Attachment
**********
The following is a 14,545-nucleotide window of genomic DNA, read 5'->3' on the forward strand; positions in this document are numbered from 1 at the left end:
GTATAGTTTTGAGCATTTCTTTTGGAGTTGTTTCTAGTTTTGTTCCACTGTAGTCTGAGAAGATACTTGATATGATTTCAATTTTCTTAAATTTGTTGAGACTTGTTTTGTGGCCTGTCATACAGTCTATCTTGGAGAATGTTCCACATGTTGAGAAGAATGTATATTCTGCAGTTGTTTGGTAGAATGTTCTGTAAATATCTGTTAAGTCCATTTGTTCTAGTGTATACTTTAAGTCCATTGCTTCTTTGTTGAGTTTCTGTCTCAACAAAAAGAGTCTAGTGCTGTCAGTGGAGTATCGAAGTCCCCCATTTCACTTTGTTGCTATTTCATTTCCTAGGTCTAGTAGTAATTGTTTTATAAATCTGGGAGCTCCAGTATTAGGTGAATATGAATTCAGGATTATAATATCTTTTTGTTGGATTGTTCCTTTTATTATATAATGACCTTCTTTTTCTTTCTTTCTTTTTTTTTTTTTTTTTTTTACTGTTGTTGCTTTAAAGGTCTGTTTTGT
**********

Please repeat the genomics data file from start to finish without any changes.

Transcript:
The following is a 14,545-nucleotide window of genomic DNA, read 5'->3' on the forward strand; positions in this document are numbered from 1 at the left end:
GTATAGTTTTGAGCATTTCTTTTGGAGTTGTTTCTAGTTTTGTTCCACTGTAGTCTGAGAAGATACTTGATATGATTTCAATTTTCTTAAATTTGTTGAGACTTGTTTTGTGGCCTGTCATACAGTCTATCTTGGAGAATGTTCCACATGTTGAGAAGAATGTATATTCTGCAGTTGTTTGGTAGAATGTTCTGTAAATATCTGTTAAGTCCATTTGTTCTAGTGTATACTTTAAGTCCATTGCTTCTTTGTTGAGTTTCTGTCTCAACAAAAAGAGTCTAGTGCTGTCAGTGGAGTATCGAAGTCCCCCATTTCACTTTGTTGCTATTTCATTTCCTAGGTCTAGTAGTAATTGTTTTATAAATCTGGGAGCTCCAGTATTAGGTGAATATGAATTCAGGATTATAATATCTTTTTGTTGGATTGTTCCTTTTATTATATAATGACCTTCTTTTTCTTTCTTTCTTTTTTTTTTTTTTTTTTTTACTGTTGTTGCTTTAAAGGTCTGTTTTGT